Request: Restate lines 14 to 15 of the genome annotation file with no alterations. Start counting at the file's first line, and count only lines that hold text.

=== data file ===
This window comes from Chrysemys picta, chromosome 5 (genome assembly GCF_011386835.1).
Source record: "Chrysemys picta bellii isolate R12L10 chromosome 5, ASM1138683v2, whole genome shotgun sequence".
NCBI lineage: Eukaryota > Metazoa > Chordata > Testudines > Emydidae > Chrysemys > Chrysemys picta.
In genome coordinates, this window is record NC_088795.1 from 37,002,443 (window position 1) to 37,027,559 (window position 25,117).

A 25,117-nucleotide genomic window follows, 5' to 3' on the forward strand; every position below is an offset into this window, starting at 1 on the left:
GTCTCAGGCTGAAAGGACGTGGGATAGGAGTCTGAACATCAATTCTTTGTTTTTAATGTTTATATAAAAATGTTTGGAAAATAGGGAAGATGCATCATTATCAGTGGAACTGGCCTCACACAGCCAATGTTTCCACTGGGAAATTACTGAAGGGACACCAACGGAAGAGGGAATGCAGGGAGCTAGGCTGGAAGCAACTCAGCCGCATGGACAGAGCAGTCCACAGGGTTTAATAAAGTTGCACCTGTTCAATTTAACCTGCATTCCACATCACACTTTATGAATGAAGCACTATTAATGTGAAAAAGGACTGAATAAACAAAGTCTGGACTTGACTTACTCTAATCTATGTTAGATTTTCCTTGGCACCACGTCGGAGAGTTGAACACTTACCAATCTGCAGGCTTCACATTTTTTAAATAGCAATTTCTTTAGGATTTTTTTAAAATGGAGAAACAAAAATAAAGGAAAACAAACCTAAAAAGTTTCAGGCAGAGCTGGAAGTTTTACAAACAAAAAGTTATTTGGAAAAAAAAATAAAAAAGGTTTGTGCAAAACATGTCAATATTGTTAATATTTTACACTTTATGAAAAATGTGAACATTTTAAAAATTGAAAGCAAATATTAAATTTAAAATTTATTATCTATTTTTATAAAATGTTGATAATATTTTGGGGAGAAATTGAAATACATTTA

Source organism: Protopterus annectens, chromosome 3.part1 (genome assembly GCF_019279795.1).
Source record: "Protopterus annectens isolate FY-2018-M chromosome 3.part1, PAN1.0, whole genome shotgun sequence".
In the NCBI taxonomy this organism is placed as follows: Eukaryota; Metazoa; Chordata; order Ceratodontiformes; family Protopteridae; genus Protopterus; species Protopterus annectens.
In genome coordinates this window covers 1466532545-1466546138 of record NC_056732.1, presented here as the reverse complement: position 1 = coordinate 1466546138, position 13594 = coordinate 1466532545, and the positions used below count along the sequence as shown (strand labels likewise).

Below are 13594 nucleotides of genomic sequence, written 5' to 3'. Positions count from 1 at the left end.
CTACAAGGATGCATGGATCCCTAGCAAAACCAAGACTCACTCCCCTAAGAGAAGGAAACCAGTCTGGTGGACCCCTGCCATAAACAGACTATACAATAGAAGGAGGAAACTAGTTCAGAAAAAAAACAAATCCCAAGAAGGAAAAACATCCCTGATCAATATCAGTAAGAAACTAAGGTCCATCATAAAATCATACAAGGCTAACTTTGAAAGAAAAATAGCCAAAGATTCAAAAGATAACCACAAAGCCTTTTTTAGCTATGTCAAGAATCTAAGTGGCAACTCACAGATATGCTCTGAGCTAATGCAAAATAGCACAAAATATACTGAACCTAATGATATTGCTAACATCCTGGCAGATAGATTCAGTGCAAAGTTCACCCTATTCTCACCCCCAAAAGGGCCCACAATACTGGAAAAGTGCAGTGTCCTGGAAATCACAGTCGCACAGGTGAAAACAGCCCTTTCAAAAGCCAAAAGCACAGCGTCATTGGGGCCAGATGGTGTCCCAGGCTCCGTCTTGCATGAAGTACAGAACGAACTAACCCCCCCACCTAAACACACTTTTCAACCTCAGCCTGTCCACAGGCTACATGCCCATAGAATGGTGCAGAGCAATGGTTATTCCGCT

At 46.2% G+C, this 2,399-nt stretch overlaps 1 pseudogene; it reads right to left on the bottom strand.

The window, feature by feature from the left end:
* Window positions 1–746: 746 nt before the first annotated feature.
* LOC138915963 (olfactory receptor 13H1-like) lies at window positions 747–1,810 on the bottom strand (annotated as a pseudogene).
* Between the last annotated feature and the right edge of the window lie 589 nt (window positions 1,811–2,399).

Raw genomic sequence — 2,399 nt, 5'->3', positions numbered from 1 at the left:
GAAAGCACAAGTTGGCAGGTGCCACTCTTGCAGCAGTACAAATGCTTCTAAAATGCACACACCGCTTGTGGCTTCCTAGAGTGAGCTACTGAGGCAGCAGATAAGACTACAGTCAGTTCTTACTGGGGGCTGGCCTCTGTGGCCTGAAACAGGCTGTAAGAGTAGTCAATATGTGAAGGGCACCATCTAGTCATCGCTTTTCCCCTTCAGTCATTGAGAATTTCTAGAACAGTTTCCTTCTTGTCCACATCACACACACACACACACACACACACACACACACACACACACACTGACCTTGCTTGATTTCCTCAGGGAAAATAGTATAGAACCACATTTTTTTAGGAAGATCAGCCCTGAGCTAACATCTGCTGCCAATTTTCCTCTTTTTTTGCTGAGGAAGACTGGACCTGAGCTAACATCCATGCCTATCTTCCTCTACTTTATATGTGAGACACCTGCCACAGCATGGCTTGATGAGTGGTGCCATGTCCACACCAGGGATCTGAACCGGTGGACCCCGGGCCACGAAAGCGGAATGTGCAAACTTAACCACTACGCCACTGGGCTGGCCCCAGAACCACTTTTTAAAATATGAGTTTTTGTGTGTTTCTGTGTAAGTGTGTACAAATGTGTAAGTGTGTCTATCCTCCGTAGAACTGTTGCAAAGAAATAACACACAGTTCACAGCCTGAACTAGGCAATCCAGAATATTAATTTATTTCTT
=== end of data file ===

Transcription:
The window, feature by feature from the left end:
* Window positions 1–746: 746 nt before the first annotated feature.